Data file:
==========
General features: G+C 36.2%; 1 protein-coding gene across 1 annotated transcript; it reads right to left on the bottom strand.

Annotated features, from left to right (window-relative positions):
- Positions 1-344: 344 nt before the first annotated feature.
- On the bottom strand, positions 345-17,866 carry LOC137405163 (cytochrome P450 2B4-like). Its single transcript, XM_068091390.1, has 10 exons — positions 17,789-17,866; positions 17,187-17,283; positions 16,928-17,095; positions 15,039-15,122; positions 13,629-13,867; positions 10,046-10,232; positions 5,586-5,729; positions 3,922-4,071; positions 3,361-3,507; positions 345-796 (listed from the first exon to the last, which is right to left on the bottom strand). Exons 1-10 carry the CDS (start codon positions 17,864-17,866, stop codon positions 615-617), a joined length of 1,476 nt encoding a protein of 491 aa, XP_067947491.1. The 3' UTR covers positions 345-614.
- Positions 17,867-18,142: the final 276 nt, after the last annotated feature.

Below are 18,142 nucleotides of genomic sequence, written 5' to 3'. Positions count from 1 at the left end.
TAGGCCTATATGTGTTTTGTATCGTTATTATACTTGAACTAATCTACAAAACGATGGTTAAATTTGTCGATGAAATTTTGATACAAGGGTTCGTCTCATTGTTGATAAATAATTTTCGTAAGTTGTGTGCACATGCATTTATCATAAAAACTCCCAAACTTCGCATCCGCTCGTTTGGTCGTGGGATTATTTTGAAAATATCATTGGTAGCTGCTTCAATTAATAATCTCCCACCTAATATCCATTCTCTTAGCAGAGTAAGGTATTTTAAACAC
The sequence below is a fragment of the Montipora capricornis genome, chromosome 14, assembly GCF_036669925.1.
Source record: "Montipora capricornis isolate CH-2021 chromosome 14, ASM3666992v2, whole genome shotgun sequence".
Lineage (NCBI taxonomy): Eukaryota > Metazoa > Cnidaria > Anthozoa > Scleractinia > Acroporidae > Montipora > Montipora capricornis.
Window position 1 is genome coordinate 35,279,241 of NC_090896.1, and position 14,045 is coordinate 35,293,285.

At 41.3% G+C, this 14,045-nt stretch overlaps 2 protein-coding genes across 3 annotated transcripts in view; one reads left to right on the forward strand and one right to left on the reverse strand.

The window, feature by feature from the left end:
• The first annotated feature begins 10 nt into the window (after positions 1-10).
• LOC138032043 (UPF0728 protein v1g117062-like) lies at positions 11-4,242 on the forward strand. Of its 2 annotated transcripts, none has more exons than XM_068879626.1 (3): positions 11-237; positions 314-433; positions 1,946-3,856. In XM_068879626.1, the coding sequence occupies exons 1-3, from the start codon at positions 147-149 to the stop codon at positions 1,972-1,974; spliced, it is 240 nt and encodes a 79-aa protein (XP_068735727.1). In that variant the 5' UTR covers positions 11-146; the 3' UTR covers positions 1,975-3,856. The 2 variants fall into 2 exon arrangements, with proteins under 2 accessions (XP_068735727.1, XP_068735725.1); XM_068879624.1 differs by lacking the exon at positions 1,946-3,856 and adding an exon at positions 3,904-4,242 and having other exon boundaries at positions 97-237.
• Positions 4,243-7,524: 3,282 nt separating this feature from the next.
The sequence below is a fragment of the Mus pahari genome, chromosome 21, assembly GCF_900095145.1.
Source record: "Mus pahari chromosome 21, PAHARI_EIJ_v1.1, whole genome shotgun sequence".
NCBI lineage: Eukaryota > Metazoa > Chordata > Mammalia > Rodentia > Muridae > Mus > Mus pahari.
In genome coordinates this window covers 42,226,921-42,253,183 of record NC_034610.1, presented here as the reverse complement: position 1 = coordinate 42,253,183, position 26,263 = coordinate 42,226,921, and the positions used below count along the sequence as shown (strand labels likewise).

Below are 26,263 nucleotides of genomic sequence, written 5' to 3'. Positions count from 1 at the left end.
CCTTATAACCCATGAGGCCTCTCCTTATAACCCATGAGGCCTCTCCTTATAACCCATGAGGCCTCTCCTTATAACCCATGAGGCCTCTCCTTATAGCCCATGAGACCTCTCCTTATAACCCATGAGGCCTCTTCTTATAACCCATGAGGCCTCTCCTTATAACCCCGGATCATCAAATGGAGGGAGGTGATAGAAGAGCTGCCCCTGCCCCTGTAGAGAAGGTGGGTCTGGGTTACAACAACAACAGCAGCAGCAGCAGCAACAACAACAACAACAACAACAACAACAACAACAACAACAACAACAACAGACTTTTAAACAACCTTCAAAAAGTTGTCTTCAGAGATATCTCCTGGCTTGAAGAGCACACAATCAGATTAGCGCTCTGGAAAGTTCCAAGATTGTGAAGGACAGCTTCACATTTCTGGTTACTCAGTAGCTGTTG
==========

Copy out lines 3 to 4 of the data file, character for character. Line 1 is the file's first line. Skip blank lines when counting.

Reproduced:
- Positions 1-344: 344 nt before the first annotated feature.
- On the bottom strand, positions 345-17,866 carry LOC137405163 (cytochrome P450 2B4-like). Its single transcript, XM_068091390.1, has 10 exons — positions 17,789-17,866; positions 17,187-17,283; positions 16,928-17,095; positions 15,039-15,122; positions 13,629-13,867; positions 10,046-10,232; positions 5,586-5,729; positions 3,922-4,071; positions 3,361-3,507; positions 345-796 (listed from the first exon to the last, which is right to left on the bottom strand). Exons 1-10 carry the CDS (start codon positions 17,864-17,866, stop codon positions 615-617), a joined length of 1,476 nt encoding a protein of 491 aa, XP_067947491.1. The 3' UTR covers positions 345-614.